Indiana Pacers v Chicago Bulls

Roy Hibbert on Pacers’ locker room: ‘Some selfish dudes in here’


Every single team in the NBA has a player who believes he doesn’t get enough shots because his teammates hog the ball. You usually don’t hear about it, because those players know complaining publicly will harm the team. Only when is the grievance is so strong do players speak up.

But not getting shots isn’t the only way those players reach that level of unhappiness. Winning cures all ills, and when teams lose, players are less likely to suppress their complaints.

Take the Pacers, who’ve lost four of five and nine of 15.

Roy Hibbert, via David Aldridge of

“Some selfish dudes in here,” Roy Hibbert muttered Friday night, after getting eight shots in the Pacers’ loss to the Wizards. “Some selfish dudes. I’m tired of talking about it. We’ve been talking about it for a month.”

“We play hard, but we’ve got to move the ball,” Hibbert said. “Is it obvious, or what? I don’t know whatever our assist ratio, or whatever it is, is in the league, but it probably isn’t up there. I’m really trying hard not to spaz out right now, but I don’t know. We’ve been talking about it for a month. I’m not handling the rock. I don’t know. I’ve made suggestions before and we do it for, like, one game, and then we revert back to what we are. I don’t know. I’m not the one to answer that question. It directly affects me and the bigs. We’re just out there and it makes us look bad.”

Whom is Hibbert talking about?

Let’s narrow the suspects to Indiana’s other four starters – George Hill, Lance Stephenson, Paul George and David West. Hibbert has played 61 percent of his minutes with all four at once and at least 79 percent with each individually.

I think we can eliminate West, a power forward. After all, Hibbert said the selfishness adversely affects the bigs.

For a baseline, here’s how each team’s starting point guards, shooting guards and small forwards rank in assists per shot:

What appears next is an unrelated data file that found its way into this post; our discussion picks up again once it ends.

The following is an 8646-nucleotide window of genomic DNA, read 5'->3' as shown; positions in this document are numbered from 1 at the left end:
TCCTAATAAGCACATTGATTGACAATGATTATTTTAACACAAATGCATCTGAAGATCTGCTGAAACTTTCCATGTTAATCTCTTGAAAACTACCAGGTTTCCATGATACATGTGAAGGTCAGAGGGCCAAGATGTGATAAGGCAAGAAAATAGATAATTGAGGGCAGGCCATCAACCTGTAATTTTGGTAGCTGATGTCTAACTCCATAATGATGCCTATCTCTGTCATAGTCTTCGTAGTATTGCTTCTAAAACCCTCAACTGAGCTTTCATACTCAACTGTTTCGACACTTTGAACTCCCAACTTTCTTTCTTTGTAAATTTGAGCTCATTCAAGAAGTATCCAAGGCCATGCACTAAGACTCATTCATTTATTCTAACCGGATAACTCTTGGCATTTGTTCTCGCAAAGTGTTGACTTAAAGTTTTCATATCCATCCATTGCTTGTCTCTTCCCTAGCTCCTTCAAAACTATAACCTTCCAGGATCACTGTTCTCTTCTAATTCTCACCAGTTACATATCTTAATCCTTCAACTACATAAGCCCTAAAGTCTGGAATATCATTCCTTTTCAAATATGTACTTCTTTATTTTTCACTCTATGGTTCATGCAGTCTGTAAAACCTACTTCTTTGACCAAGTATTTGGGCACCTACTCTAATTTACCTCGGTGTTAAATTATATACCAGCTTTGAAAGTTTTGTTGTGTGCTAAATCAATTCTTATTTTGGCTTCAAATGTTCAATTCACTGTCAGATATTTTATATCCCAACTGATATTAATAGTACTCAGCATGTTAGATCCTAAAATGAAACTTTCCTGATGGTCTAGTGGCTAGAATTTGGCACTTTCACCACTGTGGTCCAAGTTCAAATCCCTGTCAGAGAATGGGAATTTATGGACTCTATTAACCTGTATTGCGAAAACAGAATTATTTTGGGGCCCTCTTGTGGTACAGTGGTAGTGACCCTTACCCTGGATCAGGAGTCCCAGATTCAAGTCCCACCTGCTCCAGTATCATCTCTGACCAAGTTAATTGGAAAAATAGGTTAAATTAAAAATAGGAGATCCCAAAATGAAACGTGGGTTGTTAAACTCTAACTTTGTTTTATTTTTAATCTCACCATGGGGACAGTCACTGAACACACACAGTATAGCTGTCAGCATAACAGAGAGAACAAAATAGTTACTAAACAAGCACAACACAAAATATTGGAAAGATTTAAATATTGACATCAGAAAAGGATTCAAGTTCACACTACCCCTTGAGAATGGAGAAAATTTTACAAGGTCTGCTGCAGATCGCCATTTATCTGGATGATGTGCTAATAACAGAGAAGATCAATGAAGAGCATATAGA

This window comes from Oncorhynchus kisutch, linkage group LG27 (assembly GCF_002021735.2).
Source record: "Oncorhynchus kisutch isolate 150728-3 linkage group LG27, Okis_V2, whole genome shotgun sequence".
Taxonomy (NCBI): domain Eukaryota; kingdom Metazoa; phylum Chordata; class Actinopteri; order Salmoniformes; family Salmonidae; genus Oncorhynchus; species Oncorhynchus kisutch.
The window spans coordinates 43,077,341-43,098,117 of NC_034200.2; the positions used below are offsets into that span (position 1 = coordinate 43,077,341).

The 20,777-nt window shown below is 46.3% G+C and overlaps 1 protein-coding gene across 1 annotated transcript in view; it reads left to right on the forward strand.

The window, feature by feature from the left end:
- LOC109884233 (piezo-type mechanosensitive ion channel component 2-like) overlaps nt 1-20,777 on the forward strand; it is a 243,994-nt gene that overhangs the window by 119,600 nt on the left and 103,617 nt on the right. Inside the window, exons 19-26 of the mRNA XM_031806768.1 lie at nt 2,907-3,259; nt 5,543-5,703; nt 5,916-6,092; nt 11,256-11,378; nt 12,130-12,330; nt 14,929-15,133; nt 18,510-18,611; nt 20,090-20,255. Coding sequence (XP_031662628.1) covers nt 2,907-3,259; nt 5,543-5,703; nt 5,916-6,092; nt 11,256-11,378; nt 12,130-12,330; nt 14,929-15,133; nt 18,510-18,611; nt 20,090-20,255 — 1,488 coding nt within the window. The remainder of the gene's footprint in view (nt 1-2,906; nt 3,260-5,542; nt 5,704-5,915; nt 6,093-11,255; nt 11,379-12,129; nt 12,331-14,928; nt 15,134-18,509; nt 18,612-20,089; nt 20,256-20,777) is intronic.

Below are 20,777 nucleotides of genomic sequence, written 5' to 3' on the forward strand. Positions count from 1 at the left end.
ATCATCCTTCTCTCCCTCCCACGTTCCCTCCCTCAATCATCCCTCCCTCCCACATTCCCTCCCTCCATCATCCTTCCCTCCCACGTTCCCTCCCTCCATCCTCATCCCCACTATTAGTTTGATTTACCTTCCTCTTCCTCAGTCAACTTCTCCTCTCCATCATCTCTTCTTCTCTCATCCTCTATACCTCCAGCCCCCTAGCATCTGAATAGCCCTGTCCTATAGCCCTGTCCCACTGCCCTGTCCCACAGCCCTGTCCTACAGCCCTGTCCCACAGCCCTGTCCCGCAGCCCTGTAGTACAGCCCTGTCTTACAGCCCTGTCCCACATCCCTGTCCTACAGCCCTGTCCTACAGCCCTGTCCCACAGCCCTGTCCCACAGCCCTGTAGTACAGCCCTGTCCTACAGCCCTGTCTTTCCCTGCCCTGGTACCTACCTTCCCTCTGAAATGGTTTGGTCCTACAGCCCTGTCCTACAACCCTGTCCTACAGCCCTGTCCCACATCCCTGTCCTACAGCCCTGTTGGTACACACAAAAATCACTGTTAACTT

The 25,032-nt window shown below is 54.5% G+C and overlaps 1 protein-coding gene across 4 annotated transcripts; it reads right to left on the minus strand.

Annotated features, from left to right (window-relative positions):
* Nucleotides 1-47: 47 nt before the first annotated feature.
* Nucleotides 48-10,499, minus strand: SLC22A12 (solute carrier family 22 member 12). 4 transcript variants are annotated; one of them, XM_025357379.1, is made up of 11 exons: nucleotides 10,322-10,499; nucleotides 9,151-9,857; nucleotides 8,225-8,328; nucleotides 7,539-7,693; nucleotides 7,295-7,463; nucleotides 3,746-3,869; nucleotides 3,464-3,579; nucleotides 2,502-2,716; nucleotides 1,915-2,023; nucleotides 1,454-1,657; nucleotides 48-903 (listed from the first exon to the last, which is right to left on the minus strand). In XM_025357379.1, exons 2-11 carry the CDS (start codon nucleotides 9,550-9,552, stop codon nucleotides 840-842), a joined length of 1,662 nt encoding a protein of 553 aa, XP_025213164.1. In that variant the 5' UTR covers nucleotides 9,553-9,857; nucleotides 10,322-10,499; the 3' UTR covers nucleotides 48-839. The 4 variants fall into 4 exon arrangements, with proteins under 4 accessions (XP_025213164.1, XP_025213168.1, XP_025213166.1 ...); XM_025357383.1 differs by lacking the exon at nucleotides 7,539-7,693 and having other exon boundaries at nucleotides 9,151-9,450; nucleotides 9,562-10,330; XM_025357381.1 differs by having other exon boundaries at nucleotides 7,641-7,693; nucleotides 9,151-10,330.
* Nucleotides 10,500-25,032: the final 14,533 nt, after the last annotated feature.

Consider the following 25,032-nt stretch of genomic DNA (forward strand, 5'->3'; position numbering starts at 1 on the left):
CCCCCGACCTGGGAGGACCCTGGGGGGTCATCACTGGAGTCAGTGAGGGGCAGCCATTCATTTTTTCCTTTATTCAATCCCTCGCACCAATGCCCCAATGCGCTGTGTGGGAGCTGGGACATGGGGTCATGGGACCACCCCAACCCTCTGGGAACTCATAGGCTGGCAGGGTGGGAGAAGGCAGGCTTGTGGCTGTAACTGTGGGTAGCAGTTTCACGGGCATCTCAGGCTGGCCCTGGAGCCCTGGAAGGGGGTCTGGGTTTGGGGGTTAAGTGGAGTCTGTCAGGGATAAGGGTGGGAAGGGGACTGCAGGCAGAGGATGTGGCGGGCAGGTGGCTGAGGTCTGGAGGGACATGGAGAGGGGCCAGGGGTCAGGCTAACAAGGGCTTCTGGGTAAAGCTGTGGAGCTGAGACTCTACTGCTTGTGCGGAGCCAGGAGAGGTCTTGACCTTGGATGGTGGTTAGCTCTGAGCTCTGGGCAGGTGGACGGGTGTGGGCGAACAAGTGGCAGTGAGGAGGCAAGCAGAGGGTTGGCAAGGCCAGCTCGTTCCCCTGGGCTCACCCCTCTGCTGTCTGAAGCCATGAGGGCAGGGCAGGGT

This measure seems to excuse Stephenson, who ranks fourth among starting shooting guards in assists per shot.

What about Paul George? He leads the Pacers in shots by a wide margin, but he’s assisted Hibbert more this season than anyone else this season. Hibbert also recently gave George permission to freelance. Hibbert, via Candace Bucker of IndyStar (hat tip: Jared Wade of 8 Points, 9 Seconds):

“We’ve fallen in love with the jump shot for a while,” Hibbert said. “People feel like they have it going and they want to do it themselves sometimes. That’s just how it works. I feel like two guys that I have 100 percent trust in doing that is Paul and David. I feel like they should have carte blanche on whatever they want to do in terms of attacking the paint and (put) the ball’s in their hands because they’ve earned my respect.”

That leaves George Hill, who ranks lower than Stephenson and George among starters at his position in assists per shot. Hibbert has not, to my knowledge, publically endorsed Hill not passing, either. Also Hill has assisted Hibbert just 30 times this season – few than George (45), Stephenson (43) and even West (42) have. But Hill has also taken the fewer shots than any other Indiana starter.

In the Pacers’ offense, Hill takes a smaller role than a typical point guard. He doesn’t dominate the ball, so his ability to hijack the offense is limited.

And that’s the rub. Roles vary across the league, and it’s difficult to say from the outside who is supposed to pass to Hibbert more – or at least whom he thinks should.

Hibbert knows, and Frank Vogel knows. And the purportedly selfish player(s) probably know.

As much as it’s important the solve the issue, it’s more important they reach a place where Hibbert isn’t so unhappy that he’s complaining publicly.

It’s probably a chicken-or-the-egg argument whether better offensive balance would make the Pacers win or vice versa. Either way, they need one or the other to happen soon before this in-fighting worsens.